Melody: This could be a very long list, so I will try to keep it to my top tips. So the first. and something that's been very crucial for me. is defining the conditions under which I do my best work. And that has largely come down to how I manage my energy. And so for me, I have for years now probably since we've met, I have worked with a structure where I have several coaching days a week. So I have two full coaching days a week where I am on and that is all I do is coach, and I can be in that mode. And then the rest of the week, I can be in content creation, more strategic mode, and it's crucial for me to not have to task switch between clients and writing and administrative work. That is just a huge drag on my energy. So blocking my time in that way helps me really, really be present. So that would be my first thing.
Lee: Yes, and that's a strategy that has worked really well, for me too. And in fact, in Episode 45
of the podcast, I talked about Planning Your Ideal Week
, and time blocking is one of the strategies that we cover because when you can really focus a good chunk of time on a particular activity or topic, you're going to get a depth to your work. That's not possible when you're constantly task switching, so I love that strategy and it makes so much sense why that would be particularly helpful for sensitive strivers.
Melody: Yes, yes, and then alongside that is setting boundaries, you mentioned that. This is a lesson I have been learning over the past year or so that is, it's very difficult for me to learn every time and you know that you have helped coach me through it. And by setting boundaries, I mean everything, from the times that you allow clients to book with you. So I used to be very lax about, “oh, if someone can't do the two days I have coaching, okay, I'll squeeze them in on another day”. And really setting boundaries, especially more recently, around only working with absolutely ideal clients. Because as a helper personality, as a sensitive driver, I want to be of service, I want to make an impact. I want to help as many people as possible but then I end up stretching myself too thin. I'm many times not the best coach to help that person and it's better to say no, as difficult as it is, and to really hold firm on those boundaries. So that is a lesson I keep learning over and over again.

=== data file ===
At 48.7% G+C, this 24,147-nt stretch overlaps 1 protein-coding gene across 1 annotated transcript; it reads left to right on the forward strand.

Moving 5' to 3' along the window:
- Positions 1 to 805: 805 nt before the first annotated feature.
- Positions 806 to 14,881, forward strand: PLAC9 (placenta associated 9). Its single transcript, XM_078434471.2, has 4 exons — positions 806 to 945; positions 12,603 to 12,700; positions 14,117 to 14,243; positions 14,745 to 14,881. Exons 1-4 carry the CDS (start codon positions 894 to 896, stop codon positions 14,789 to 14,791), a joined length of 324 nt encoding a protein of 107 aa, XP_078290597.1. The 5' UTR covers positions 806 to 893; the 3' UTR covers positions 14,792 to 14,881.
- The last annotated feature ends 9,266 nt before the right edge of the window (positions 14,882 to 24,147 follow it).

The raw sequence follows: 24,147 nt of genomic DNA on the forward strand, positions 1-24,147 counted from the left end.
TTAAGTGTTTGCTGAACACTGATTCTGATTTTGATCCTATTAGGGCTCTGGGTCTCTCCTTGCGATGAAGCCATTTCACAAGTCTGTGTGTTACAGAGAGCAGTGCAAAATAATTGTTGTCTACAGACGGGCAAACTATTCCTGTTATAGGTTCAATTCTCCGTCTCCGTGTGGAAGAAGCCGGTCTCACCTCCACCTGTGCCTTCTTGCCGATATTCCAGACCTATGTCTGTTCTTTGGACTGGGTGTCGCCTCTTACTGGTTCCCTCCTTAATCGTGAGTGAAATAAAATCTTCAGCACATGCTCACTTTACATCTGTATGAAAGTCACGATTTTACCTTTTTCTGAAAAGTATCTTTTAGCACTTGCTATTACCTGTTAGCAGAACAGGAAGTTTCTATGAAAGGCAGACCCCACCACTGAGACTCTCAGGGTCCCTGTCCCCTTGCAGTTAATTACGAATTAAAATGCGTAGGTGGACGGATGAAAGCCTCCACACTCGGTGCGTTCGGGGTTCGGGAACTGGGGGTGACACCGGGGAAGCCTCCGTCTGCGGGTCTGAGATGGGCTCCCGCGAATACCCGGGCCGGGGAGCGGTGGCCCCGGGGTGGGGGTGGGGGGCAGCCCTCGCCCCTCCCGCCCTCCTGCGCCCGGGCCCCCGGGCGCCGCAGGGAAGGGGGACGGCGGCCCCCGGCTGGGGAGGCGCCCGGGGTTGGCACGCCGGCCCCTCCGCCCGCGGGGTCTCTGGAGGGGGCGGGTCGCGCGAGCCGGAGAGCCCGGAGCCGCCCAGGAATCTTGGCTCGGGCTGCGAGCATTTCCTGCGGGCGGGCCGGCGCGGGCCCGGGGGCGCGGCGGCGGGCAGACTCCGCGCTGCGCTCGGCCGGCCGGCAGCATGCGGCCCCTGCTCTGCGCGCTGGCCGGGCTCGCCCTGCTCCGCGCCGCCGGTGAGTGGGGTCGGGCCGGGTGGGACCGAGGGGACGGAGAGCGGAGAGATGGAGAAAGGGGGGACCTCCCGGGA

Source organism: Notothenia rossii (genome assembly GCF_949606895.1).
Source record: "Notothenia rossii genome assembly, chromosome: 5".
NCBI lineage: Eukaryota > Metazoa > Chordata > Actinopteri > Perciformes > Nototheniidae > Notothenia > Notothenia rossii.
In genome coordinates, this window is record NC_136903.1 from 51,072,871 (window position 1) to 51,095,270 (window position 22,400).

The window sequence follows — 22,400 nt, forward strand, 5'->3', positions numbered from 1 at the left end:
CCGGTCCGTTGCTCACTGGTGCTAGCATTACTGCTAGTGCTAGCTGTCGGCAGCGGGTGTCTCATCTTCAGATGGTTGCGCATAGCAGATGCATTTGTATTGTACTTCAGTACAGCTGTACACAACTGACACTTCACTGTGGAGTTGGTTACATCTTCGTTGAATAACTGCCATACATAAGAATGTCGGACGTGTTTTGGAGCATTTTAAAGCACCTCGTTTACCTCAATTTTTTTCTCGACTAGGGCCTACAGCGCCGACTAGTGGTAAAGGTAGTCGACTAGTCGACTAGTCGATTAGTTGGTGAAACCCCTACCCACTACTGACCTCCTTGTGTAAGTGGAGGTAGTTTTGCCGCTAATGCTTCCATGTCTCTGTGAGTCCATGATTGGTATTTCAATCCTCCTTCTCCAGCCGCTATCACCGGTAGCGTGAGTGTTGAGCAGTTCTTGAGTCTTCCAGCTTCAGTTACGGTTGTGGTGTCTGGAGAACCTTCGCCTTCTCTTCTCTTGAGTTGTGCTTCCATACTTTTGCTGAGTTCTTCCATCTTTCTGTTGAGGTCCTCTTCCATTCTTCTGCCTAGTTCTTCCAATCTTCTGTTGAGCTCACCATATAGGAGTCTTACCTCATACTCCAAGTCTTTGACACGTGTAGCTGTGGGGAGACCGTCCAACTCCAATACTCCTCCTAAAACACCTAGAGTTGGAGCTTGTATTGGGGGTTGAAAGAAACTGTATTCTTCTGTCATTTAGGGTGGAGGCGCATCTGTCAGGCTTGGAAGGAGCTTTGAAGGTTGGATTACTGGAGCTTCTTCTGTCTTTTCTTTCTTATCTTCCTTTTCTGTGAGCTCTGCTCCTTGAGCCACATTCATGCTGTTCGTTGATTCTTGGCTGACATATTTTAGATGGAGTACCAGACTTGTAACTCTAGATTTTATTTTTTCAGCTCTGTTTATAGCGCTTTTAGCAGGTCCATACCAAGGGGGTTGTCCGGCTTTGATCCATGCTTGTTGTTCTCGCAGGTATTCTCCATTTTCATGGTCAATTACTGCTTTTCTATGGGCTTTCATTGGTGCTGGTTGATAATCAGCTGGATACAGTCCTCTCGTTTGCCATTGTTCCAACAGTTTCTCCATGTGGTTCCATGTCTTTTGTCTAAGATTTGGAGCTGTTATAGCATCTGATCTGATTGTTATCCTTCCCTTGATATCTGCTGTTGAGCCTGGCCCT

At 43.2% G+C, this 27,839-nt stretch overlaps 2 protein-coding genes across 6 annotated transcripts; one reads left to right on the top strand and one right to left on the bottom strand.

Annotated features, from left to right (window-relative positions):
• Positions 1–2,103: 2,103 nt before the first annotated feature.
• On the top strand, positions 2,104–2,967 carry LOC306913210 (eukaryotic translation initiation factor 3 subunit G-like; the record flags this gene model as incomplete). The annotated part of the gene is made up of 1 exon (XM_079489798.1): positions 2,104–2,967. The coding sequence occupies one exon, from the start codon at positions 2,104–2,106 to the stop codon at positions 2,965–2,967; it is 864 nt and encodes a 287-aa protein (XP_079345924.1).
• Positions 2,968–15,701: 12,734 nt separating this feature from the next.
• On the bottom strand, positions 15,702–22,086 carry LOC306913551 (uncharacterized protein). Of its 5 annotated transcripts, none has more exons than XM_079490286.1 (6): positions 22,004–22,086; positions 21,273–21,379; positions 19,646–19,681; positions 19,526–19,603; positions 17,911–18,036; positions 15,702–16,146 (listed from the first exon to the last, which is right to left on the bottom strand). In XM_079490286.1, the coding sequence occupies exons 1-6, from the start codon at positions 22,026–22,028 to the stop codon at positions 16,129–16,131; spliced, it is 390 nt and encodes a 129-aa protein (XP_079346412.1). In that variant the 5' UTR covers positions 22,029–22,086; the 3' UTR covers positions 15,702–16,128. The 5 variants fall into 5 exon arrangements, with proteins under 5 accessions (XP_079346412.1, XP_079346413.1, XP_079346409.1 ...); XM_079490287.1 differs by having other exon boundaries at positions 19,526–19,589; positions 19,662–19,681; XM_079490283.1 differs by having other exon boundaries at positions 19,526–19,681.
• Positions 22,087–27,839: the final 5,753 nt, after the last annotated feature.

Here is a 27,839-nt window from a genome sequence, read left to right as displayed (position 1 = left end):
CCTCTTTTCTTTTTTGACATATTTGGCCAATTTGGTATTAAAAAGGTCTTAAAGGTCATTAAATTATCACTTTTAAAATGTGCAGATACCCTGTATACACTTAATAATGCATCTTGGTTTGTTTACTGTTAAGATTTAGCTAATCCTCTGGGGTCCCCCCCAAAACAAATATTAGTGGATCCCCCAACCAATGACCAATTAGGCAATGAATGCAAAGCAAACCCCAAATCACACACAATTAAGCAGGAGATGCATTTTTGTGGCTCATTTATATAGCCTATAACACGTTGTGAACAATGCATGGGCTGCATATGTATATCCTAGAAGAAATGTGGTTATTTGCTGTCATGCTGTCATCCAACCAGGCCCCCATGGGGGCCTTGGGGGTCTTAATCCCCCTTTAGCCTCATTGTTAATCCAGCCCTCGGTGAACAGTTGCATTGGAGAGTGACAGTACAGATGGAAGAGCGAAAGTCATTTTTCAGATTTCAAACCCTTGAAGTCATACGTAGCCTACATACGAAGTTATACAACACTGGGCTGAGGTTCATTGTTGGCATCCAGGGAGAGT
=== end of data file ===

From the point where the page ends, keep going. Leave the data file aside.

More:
Lee: Me too, my friend. Me too. And I have to remind myself that saying no to one thing allows me to say yes to something else. But if I keep saying yes to everything, then I'm going to run out of capacity. So yes it's a lesson that I keep learning, and relearning, and relearning myself too, but it is so important.
Melody: It's true. Yes, and one way I've done this is I've really over the years, very tightly defined my consultation process. So there's very clear criteria to even sign up for a consultation with me. And I let people know certain, crucial expectations upfront, so they can self filter out. And that has really helped a lot, because everybody's on the same page, going into that consultation call going into the first session. It's very clean, energetically.
Lee: And I think that's so important – boundaries serve everyone. Definitely serves us as coaches, but when our clients or potential clients know what to expect, of us and from us, then it helps them too and they don't have any anxiety about what's coming next, or can I do this, and so it really is a win win, when we're clear about them from the beginning.